This knowledge helps writing end-to-end tests when implementing a new feature makes it necessary, and debugging them a bit if something goes wrong. The goal to strive for is to have such standardized channels between projects that implementing new features can just be done by working on one of the subsystem plus the end2end tests.
On the other hand, greater communication is needed inside the project, to avoid having N logging mechanisms or N HttpRequest objects (where N is the number of programmers.) By growing the project one member at a time, each new programmer absorbs style, principles and vision from the previous members. Brooks is also a fan of having a single architect, which I intend here as a single architect per subsystem, because he cannot scale to cover everything; plus its taking decisions for distant projects on which he does not work every day would defeat the growth and the dignity of the single architects of the subsystem.
Another issue with compartmentalization is cannibalization. When a system is more responsive and flexible than the others, it ends up assuming more responsibilities than it should given its subdomain. This happens because responsibilities tend to aling with people instead of with the underlying business domain.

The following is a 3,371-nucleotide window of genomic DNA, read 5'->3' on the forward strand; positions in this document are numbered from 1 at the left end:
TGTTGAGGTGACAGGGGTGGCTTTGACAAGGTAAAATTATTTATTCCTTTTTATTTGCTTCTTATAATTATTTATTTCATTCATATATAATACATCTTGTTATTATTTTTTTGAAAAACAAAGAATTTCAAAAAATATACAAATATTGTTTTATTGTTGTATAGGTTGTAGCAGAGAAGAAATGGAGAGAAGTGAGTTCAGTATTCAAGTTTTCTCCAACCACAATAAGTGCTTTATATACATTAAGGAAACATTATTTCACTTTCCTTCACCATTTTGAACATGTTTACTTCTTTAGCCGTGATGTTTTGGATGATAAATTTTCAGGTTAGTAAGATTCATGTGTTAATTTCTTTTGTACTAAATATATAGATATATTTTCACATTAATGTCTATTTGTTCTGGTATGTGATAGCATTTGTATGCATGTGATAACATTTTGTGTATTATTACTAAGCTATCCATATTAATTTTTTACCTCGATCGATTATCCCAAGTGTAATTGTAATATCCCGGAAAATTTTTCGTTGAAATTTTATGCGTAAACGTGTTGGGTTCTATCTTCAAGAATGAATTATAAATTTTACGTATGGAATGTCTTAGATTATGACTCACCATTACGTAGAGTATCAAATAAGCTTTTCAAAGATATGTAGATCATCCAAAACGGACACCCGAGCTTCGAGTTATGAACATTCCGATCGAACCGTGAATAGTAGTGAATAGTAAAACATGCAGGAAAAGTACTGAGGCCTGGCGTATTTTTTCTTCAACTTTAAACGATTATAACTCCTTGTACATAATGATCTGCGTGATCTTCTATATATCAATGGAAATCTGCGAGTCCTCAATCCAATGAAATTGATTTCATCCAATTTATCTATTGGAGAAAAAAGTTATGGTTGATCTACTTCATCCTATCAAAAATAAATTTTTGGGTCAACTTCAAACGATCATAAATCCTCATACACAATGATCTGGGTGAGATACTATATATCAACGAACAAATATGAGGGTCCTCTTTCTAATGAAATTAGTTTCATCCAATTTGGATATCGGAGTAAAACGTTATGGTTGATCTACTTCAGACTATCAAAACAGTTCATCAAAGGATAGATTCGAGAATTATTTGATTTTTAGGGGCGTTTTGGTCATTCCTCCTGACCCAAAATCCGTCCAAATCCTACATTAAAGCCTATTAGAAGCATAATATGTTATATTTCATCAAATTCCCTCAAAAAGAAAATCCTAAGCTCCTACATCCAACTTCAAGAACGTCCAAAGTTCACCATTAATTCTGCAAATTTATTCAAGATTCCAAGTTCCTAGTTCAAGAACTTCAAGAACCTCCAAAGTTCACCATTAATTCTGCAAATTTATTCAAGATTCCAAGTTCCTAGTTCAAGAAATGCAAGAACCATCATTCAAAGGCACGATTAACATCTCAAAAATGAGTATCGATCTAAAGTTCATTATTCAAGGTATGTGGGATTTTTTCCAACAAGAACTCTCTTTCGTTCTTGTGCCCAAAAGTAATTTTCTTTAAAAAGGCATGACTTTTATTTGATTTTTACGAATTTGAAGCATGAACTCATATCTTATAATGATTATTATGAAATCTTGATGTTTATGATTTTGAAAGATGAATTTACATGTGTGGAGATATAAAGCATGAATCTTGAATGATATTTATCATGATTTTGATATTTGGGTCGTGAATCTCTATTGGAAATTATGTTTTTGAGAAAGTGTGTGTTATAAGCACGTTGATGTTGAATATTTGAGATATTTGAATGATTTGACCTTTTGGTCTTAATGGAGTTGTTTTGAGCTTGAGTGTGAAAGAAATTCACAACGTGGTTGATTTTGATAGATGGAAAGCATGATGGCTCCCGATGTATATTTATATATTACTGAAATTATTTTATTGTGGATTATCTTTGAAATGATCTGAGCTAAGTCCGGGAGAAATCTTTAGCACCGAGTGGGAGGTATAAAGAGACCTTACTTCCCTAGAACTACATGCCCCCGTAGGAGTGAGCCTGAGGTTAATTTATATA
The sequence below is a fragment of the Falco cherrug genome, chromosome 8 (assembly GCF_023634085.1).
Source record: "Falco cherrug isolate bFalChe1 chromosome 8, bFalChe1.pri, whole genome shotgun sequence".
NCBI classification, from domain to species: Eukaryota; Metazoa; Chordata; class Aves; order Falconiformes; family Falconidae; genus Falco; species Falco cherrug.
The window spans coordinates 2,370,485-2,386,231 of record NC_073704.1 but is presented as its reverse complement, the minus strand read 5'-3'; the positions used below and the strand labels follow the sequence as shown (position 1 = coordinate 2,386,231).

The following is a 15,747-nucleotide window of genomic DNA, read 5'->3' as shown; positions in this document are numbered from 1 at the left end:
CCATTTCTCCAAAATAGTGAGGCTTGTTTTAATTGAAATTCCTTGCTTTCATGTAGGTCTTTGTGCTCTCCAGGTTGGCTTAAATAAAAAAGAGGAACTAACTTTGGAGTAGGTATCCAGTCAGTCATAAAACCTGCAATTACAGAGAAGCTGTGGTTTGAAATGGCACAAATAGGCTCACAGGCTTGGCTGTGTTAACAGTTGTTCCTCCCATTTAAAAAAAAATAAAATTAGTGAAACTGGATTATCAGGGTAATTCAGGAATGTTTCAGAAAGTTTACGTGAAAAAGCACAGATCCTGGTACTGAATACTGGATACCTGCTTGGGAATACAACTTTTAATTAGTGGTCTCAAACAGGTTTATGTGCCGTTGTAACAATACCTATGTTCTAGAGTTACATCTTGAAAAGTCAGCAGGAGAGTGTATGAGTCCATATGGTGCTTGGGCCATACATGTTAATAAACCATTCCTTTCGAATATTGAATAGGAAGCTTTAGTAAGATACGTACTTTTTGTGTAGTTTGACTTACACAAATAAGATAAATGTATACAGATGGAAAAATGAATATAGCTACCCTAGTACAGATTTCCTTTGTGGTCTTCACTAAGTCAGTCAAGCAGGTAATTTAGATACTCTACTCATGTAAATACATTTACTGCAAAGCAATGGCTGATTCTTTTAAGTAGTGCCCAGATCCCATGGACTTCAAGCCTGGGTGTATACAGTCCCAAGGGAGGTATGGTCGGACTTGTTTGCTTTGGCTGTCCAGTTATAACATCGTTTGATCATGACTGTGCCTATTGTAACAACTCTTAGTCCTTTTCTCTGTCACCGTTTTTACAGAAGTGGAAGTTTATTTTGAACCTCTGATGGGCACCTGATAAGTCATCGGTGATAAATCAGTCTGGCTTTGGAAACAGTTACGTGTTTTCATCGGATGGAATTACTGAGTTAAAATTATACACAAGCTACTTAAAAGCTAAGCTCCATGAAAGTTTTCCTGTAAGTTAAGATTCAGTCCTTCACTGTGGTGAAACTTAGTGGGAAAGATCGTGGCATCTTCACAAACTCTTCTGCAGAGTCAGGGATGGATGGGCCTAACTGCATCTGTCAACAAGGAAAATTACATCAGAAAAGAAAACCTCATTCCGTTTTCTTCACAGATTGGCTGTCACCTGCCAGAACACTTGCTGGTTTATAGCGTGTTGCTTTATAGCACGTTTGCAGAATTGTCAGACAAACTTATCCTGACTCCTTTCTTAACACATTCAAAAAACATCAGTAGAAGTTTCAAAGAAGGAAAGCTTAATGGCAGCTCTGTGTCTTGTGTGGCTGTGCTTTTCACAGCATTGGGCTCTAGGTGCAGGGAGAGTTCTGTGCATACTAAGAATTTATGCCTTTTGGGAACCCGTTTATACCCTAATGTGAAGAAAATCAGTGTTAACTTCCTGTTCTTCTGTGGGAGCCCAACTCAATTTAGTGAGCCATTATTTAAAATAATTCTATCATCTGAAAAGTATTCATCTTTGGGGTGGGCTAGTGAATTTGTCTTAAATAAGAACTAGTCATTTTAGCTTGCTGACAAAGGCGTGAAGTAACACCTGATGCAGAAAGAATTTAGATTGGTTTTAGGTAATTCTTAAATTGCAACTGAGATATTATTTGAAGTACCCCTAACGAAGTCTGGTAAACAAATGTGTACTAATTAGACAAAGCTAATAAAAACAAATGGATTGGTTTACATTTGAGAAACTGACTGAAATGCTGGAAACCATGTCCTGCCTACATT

Why one system is more responsive than another? Because more good programmers work on it, for example. Read that as every project is worked upon only by good programmers, but one team is a bit bigger; not as one is worked upon by an higher percentage of good programmers and the other by code monkeys. The same reasoning applies when one of the projects has a very low bus factor, which hampers how many different features can be parallelized in it.
The assertion following by Conway's law is: if you want cohesive and decoupled systems, put different teams at work on each of them, so that the communication structures of the teams resemble what you want to achieve with projects.
Inside the teams, there will be a fast redistribution of responsibilities, and refactoring can be more aggressive; at the same time, between the teams a shared protocol emerges, which is much more stable and backward compatible during evolution. Segregation of responsibilities starts by our own work organization, not just with CRC cards...